I got rhythm
Al Gore rhythm
I got rhythm
Who could ask for anything more?

would that incline you to a more charitable view?  Would you even notice the change in rhythm in the second line with the change in wording?

Of course you would, because Continue Reading →

in verse # 30 : the doors of perception

The first day of war in heaven didn’t go so well for Satan and his crew.  But as they counseled together in their defeat, Satan put forth a plan.  It takes the form of an assertion regarding that Heaven in which they are warring, to wit that it contains the seeds of its own destruction.  Milton here gives Satan the beautiful language he needs to persuade his angels, thrones, dominions, etc., and an argument that at root heaven is rotten[i] (i.e., “pregnant with infernal flame”):

Whereto with look compos’d Satan repli’d.
Not uninvented that, which thou aright
Beleiv’st so main to our success, I bring;
Which of us who beholds the bright surface
Of this Ethereous mould whereon we stand,
This continent of spacious Heav’n, adorn’d
With Plant, Fruit, Flow’r Ambrosial, Gems and Gold,
Whose Eye so superficially surveys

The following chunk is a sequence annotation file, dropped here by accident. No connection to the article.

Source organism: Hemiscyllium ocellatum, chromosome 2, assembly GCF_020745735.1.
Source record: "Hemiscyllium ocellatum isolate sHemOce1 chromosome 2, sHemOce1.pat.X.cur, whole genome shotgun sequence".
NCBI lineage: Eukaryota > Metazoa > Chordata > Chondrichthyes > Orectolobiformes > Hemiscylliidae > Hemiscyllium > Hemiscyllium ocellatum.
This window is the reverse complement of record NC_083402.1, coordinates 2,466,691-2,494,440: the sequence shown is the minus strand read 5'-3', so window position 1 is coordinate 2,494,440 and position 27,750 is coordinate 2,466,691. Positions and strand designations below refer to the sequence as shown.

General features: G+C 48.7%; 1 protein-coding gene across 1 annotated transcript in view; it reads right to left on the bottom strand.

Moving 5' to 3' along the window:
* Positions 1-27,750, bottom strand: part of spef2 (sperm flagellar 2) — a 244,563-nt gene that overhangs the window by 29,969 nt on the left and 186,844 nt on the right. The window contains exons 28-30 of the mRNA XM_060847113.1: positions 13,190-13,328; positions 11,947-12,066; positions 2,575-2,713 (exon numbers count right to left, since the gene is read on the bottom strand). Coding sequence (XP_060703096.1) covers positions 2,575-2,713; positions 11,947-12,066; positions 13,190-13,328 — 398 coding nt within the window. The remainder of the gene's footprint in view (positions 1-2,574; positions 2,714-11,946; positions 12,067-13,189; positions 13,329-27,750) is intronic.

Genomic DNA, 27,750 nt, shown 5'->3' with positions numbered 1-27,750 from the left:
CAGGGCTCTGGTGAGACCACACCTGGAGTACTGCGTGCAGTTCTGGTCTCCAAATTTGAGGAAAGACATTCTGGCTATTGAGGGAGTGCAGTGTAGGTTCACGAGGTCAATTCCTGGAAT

These things, as not to mind from whence they grow
Deep under ground, materials dark and crude,
Of spiritous and fiery spume, till toucht
With Heav’n’s ray, and temper’d they shoot forth
So beauteous, op’ning to the ambient light.
These in thir dark Nativity the Deep
Shall yeild us, pregnant with infernal flame,
Continue Reading →

in verse # 29 : of the devil’s party

William Blake was Milton’s son.  But it was no easy birth.  In his fine article on Milton’s prosody, John Creaser describes how Milton was able to work so well within the conventions of blank verse.  Creaser begins by summarizing the description by Derek Attridge of “the prevailing norms” of verse rhythm in English:

Fundamental to the rhythm of English speech are (1) isochrony — the tendency, allowing for sense “breathings,” to perceive stressed syllables as falling at equal intervals of time; and (2) duple movement — the tendency for stressed and unstressed syllables to alternate.[i]

These are our Anglo-Saxon heritage, the stresses of our Germanic past, lingering in English only in the rhythms of our speech, reflecting the stripping away of most inflections in our grammar, yet the retention of that old 4-beat prosody irrespective of syllable counts.  Of the iambic foot, Creaser describes Attridge as concluding that “in lines of any rhythmic complexity, the foot cannot be felt as a unit.”[ii]  This is what makes the later Shakespeare plays so wonderfully adaptive to the actor’s voice.  I would argue Continue Reading →